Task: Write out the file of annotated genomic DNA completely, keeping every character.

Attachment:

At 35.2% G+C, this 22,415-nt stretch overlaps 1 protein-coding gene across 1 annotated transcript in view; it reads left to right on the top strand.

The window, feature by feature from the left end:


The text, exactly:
At 35.2% G+C, this 22,415-nt stretch overlaps 1 protein-coding gene across 1 annotated transcript in view; it reads left to right on the top strand.

The window, feature by feature from the left end: